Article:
Persistence of influenza virus-specific antibody-secreting cells and B-cell memory after primary murine influenza virus infection

Cell Immunol. 1987 Oct 1;109(1):53-64. doi: 10.1016/0008-8749(87)90291-7.


Influenza virus-specific antibody-secreting cells (ASCs), enumerated using an ELISA-plaque assay, were found in the lung and spleen up to 18 months after primary murine influenza infection. The number of ASCs generated in stimulated lung and spleen cell cultures increased 50- to 200-fold after influenza infection. Whereas the level of response did not change in spleen cell cultures up to 18 months after infection, there was a gradual reduction in ASCs in lung cell cultures obtained more than 6 months after infection, predominantly due to a reduction in B memory cells. Homotypic re-infection increased ASCs in the lung only, whereas B-cell memory increased in both the lung and spleen. Although ASCs increased in both the lung and spleen after heterotypic challenge, ASCs and B-cell memory specific for the original subtype were not increased.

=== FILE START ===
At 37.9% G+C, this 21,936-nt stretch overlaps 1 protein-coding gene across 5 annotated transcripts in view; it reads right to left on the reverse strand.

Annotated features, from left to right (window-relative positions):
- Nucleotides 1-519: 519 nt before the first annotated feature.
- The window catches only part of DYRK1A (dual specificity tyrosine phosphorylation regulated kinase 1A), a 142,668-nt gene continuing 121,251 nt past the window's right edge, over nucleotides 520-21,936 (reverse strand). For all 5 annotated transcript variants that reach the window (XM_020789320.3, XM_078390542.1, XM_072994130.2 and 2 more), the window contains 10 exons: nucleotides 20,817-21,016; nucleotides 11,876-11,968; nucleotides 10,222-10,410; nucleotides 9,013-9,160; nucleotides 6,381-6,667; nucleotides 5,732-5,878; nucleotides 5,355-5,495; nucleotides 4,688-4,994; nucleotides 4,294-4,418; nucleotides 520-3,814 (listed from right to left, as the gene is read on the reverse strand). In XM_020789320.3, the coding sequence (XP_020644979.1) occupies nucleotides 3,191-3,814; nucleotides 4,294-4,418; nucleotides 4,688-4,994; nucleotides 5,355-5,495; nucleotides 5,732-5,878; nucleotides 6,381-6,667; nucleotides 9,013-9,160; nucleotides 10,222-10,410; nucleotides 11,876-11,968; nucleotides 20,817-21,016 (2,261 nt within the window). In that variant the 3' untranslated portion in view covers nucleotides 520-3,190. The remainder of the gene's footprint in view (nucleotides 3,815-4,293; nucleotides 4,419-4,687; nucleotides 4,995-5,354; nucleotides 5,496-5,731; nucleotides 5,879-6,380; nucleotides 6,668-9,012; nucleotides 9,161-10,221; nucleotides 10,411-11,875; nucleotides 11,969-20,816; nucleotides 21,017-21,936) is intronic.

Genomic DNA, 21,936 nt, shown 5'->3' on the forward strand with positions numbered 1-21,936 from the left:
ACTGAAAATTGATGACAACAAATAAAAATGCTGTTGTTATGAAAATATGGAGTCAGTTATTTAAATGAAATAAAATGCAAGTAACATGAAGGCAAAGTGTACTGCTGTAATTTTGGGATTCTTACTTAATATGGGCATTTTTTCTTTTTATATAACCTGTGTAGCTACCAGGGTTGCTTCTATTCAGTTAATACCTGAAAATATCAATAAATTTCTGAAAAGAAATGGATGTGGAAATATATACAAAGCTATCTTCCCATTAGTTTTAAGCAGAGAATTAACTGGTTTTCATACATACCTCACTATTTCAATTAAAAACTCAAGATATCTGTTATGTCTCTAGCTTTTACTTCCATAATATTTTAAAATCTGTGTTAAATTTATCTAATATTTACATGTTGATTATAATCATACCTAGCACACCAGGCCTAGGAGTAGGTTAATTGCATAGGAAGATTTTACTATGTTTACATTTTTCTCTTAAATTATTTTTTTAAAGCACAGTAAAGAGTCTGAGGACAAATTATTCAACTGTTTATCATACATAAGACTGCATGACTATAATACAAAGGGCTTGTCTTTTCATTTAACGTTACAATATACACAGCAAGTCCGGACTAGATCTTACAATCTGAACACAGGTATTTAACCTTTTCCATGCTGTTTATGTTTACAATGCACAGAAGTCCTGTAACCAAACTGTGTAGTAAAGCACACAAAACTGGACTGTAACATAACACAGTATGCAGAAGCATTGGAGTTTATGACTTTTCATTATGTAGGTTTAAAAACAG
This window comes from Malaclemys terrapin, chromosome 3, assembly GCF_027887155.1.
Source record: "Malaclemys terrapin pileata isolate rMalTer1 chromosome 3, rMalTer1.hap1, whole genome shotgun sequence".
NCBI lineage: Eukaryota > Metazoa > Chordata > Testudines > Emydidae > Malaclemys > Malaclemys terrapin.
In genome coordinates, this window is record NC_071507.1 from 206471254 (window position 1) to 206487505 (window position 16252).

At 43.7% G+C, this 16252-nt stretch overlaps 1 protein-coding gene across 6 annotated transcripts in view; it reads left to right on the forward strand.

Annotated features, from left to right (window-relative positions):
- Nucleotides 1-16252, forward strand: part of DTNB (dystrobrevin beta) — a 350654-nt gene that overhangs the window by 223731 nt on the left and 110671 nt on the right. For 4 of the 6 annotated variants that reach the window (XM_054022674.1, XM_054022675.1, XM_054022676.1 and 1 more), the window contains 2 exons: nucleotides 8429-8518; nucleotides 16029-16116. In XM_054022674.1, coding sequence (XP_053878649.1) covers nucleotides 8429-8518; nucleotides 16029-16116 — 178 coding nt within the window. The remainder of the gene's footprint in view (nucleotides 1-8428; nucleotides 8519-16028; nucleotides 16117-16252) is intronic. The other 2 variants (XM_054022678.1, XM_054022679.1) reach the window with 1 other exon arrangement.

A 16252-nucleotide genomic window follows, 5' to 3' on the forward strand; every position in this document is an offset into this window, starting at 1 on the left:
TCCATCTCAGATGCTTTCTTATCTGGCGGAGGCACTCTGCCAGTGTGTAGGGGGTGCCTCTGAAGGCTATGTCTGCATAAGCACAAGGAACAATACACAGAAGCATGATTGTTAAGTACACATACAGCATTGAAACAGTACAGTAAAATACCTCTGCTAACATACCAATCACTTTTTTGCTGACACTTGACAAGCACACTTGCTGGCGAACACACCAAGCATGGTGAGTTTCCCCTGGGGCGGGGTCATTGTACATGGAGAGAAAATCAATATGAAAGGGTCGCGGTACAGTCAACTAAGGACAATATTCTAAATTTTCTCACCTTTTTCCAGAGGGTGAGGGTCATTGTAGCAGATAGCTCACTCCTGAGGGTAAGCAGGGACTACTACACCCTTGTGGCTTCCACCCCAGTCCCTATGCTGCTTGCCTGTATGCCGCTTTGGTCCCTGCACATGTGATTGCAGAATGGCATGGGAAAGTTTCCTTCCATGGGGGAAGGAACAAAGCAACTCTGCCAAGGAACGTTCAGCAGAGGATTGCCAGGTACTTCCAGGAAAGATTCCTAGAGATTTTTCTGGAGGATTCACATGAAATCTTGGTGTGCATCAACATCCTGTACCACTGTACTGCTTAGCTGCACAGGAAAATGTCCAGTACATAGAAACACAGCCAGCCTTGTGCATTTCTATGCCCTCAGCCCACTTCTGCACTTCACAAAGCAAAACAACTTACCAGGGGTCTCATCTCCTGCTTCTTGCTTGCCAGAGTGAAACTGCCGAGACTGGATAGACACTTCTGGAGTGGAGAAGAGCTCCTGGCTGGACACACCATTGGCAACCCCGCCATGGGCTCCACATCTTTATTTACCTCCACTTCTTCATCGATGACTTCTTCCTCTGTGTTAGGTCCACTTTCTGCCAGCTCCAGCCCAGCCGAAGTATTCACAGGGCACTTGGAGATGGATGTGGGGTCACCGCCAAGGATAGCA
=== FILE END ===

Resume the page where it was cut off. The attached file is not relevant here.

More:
MeSH terms

  • Animals
  • Antibodies, Viral / biosynthesis*
  • B-Lymphocytes / immunology*
  • Enzyme-Linked Immunosorbent Assay
  • Female
  • Immunologic Memory*
  • Influenza A virus / immunology*
  • Lung / immunology
  • Lung / pathology
  • Mice
  • Mice, Inbred BALB C / immunology
  • Orthomyxoviridae Infections / immunology
  • Orthomyxoviridae Infections / pathology
  • Spleen / immunology
  • Spleen / pathology
  • Time Factors


  • Antibodies, Viral